Mortality studies conducted by state game agencies are shedding some light on the impact coyotes have on deer populations. The findings reveal a truth long suspected by much of the hunting public – coyotes, or song dogs, are killing machines.
This in itself isn’t such a big deal, until their populations start to increase. More canine bellies to fill means fewer prey animals on the horizon, it’s really that simple.
And worse, coyotes have benefitted somewhat from the anti- and non-hunting public’s distaste for wolf hunting. Once-common, coyote-killing contests have suddenly turned about as popular as Hilary at an NRA fundraiser. A few states have even tightened up restrictions on hunting and trapping coyotes recently.
The truth about the crafty coyote is he doesn’t need any help from the bunny huggers. He is a survivor, and even in states where there are no restrictions, and hunters and trappers are encouraged to take out as many as they can, they still thrive. In many ways, coyotes are similar to feral hogs. You pretty much can’t hunt them into nonexistence.
You can, however, hunt them enough to keep their numbers in check. This is even better when complemented by a good trapping plan, but that’s not possible for everyone. If you’re going at it simply as a coyote hunter, especially a newbie looking to encourage a little extra fawn survival come next May, there are plenty of options.
AR-15s are extremely popular in America right now, which in itself is awesome. The downside to that is that newcomers to coyote hunting might think their AR is God’s gift to eradication of coyotes. It might be, but for most newcomers a bolt-action rifle in a fur-friendly caliber would be a much better bet. Plan on one good shot, not 25 while a coyote is trotting out of your setup.
This isn’t meant to say an AR isn’t a good choice for certain setups, because it certainly can be. But the predator hunter who sets up correctly with a highly accurate scoped rifle and waits out an approaching coyote for a high-odds shot, will learn a lot about what they like to do, and just as importantly, what they don’t like to do. For hunters looking to set up in tight cover or hunt at night, a shotgun can also be an excellent choice.
Of course, you probably won’t find too many song dogs in range of whatever weapon you choose if you don’t have a good call. Some predator hunters prefer mouth-blown calls for the inflection they can put into their sequences, and there is no arguing this is a benefit. The rest of the predator hunting population would do well with electronic callers.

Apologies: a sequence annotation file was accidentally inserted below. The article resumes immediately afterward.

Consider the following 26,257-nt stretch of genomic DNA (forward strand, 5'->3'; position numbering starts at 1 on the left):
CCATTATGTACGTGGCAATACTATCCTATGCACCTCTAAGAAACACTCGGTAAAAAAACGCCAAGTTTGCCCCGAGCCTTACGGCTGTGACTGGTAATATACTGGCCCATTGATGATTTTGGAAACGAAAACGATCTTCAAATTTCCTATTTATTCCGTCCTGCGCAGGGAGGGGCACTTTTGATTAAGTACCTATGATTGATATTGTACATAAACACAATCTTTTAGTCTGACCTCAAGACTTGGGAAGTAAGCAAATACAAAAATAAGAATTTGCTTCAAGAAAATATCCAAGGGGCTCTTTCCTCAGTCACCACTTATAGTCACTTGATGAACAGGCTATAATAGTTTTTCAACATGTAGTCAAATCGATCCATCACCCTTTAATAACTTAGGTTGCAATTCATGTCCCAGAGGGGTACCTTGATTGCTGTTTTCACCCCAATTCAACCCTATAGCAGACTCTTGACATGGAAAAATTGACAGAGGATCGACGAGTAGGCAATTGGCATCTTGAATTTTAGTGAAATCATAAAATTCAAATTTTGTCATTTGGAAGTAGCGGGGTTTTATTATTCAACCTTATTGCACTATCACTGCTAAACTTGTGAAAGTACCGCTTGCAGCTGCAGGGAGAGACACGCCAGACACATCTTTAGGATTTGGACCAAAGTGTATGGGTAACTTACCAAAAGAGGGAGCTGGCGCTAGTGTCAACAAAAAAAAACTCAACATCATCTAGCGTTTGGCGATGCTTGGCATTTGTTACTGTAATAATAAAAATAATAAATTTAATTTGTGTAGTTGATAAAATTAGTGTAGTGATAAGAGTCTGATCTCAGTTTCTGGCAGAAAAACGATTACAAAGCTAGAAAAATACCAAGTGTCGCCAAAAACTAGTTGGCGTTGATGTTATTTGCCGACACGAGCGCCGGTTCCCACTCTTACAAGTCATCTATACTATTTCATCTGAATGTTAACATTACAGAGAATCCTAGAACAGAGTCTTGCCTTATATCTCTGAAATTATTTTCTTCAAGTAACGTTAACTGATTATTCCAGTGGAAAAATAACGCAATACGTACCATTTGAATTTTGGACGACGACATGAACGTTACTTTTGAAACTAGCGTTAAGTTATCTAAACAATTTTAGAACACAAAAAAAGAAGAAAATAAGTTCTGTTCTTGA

Today’s calls are usually pre-loaded with dozens of different types of sounds, are built with quality speakers to truly project into the great beyond, and are operated remotely. This is key, because it takes the eyeballs off of the hunter to some extent and allows for you to set up with the wind more in your favor; nearly every approaching coyote will come in from downwind.
A couple of other items always worth carrying are shooting sticks and a good cushion. Shooting sticks offer an obvious benefit of being able to hold cross-hairs steadier on target. A good cushion will keep you still longer, which is necessary considering that coyotes often approach unseen to the point where the landscape appears dog-less and suddenly, Wile E will be looking at you from a drainage ditch 75 yards away. If you’re shifting due to numb-butt, he’ll bust you and leave every time, which brings up a last point – time per sit.
Some hunters say 20 minutes per calling session will suffice, and out West that’s a decent bet. For the rest of us, 45 minutes is a much better time frame. Some coyotes come charging in, others take their sweet time. Give them a few extra minutes to make their way into range and you’ll collect more fur.
Good Hunting Ground
Arguably the best thing about hunting winter coyotes is that access is much easier to come across than it is for deer, or nearly any other critter. While it’s nice to remove coyotes off of your immediate deer ground, that might not be a property large enough for several setups.
Talk to the neighbors immediately after deer season ends. Ask permission to spend a few mornings or evenings setting up on their place to take out a few deer killers. Some folks will turn you down, but many won’t. They’ll welcome a little predator control and if you do succeed in taking a few song dogs out, you might find yourself with an invitation to deer hunt some new land. And if not, no biggie. You’ve still had the chance to help out the deer herd and have some fun during the dead of winter.